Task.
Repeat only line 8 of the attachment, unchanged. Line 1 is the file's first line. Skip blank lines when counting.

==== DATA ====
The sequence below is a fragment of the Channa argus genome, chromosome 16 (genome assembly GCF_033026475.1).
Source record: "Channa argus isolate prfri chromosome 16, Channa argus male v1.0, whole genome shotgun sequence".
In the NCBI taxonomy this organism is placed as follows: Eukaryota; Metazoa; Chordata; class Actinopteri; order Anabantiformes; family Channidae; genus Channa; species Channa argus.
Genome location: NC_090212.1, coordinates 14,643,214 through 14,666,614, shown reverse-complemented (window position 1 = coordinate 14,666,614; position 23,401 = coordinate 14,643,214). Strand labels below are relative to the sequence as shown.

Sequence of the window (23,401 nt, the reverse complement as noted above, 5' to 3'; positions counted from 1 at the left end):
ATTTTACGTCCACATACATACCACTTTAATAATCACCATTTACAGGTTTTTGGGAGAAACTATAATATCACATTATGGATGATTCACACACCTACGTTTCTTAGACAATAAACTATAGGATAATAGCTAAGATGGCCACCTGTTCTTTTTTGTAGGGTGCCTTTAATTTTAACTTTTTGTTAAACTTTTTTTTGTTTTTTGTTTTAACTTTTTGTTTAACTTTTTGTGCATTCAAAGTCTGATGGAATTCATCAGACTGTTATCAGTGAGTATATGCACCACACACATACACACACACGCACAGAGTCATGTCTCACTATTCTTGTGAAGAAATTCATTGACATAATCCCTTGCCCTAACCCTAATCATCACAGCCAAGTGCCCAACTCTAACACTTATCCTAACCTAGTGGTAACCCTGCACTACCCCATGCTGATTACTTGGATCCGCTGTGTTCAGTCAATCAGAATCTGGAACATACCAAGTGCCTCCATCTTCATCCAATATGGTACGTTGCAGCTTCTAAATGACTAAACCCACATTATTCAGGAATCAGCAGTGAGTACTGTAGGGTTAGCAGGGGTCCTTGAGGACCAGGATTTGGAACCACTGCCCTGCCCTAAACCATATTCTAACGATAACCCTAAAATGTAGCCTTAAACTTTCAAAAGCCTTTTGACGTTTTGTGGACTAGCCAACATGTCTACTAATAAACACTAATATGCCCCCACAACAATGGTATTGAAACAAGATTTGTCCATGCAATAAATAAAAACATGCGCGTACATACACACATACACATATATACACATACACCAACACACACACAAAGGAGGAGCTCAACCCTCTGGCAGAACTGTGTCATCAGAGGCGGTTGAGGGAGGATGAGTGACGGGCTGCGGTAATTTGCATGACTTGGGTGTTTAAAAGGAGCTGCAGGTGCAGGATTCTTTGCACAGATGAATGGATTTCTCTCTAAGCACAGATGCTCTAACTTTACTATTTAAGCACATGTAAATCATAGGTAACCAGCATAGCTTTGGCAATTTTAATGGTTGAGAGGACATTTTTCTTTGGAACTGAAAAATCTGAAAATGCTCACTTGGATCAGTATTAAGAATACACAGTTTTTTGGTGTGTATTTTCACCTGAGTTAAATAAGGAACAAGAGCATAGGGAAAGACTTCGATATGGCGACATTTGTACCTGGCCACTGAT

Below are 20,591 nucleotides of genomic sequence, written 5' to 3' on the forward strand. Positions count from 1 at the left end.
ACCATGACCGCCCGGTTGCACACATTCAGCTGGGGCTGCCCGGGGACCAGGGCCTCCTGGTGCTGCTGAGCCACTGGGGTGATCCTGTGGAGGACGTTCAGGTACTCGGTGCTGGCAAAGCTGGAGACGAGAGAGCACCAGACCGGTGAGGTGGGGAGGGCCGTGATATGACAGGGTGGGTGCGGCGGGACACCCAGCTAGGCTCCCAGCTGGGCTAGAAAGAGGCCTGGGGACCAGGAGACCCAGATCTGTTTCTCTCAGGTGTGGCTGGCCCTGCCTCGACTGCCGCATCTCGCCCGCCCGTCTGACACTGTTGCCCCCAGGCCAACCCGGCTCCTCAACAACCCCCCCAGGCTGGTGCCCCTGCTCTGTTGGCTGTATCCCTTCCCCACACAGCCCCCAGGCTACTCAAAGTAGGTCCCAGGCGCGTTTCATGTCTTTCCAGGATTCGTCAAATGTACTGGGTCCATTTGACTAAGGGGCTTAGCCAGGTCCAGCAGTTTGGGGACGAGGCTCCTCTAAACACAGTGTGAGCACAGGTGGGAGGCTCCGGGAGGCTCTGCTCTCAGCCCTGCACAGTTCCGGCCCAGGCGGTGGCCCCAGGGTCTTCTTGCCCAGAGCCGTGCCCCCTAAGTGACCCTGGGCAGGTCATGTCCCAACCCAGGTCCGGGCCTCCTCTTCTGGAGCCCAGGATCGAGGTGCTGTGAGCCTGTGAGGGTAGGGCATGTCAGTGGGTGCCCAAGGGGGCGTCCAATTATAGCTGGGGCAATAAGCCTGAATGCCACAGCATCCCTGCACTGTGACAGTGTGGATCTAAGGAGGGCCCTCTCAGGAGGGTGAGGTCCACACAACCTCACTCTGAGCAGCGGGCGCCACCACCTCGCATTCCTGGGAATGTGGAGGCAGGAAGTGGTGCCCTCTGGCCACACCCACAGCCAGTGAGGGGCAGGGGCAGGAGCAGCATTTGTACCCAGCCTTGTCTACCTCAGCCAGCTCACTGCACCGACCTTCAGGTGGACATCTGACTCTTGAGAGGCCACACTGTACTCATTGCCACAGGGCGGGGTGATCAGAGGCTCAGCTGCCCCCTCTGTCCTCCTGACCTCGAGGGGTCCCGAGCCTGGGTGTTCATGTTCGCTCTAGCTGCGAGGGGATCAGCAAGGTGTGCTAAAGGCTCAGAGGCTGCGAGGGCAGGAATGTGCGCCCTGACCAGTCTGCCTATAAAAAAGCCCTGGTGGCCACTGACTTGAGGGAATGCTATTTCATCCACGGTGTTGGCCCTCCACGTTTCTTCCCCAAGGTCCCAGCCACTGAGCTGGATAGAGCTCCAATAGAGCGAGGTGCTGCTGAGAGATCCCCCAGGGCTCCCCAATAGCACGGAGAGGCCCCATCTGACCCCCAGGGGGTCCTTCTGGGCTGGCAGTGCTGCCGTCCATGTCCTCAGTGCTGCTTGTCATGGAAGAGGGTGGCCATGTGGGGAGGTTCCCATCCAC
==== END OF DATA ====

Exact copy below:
ACCATGACCGCCCGGTTGCACACATTCAGCTGGGGCTGCCCGGGGACCAGGGCCTCCTGGTGCTGCTGAGCCACTGGGGTGATCCTGTGGAGGACGTTCAGGTACTCGGTGCTGGCAAAGCTGGAGACGAGAGAGCACCAGACCGGTGAGGTGGGGAGGGCCGTGATATGACAGGGTGGGTGCGGCGGGACACCCAGCTAGGCTCCCAGCTGGGCTAGAAAGAGGCCTGGGGACCAGGAGACCCAGATCTGTTTCTCTCAGGTGTGGCTGGCCCTGCCTCGACTGCCGCATCTCGCCCGCCCGTCTGACACTGTTGCCCCCAGGCCAACCCGGCTCCTCAACAACCCCCCCAGGCTGGTGCCCCTGCTCTGTTGGCTGTATCCCTTCCCCACACAGCCCCCAGGCTACTCAAAGTAGGTCCCAGGCGCGTTTCATGTCTTTCCAGGATTCGTCAAATGTACTGGGTCCATTTGACTAAGGGGCTTAGCCAGGTCCAGCAGTTTGGGGACGAGGCTCCTCTAAACACAGTGTGAGCACAGGTGGGAGGCTCCGGGAGGCTCTGCTCTCAGCCCTGCACAGTTCCGGCCCAGGCGGTGGCCCCAGGGTCTTCTTGCCCAGAGCCGTGCCCCCTAAGTGACCCTGGGCAGGTCATGTCCCAACCCAGGTCCGGGCCTCCTCTTCTGGAGCCCAGGATCGAGGTGCTGTGAGCCTGTGAGGGTAGGGCATGTCAGTGGGTGCCCAAGGGGGCGTCCAATTATAGCTGGGGCAATAAGCCTGAATGCCACAGCATCCCTGCACTGTGACAGTGTGGATCTAAGGAGGGCCCTCTCAGGAGGGTGAGGTCCACACAACCTCACTCTGAGCAGCGGGCGCCACCACCTCGCATTCCTGGGAATGTGGAGGCAGGAAGTGGTGCCCTCTGGCCACACCCACAGCCAGTGAGGGGCAGGGGCAGGAGCAGCATTTGTACCCAGCCTTGTCTACCTCAGCCAGCTCACTGCACCGACCTTCAGGTGGACATCTGACTCTTGAGAGGCCACACTGTACTCATTGCCACAGGGCGGGGTGATCAGAGGCTCAGCTGCCCCCTCTGTCCTCCTGACCTCGAGGGGTCCCGAGCCTGGGTGTTCATGTTCGCTCTAGCTGCGAGGGGATCAGCAAGGTGTGCTAAAGGCTCAGAGGCTGCGAGGGCAGGAATGTGCGCCCTGACCAGTCTGCCTATAAAAAAGCCCTGGTGGCCACTGACTTGAGGGAATGCTATTTCATCCACGGTGTTGGCCCTCCACGTTTCTTCCCCAAGGTCCCAGCCACTGAGCTGGATAGAGCTCCAATAGAGCGAGGTGCTGCTGAGAGATCCCCCAGGGCTCCCCAATAGCACGGAGAGGCCCCATCTGACCCCCAGGGGGTCCTTCTGGGCTGGCAGTGCTGCCGTCCATGTCCTCAGTGCTGCTTGTCATGGAAGAGGGTGGCCATGTGGGGAGGTTCCCATCCAC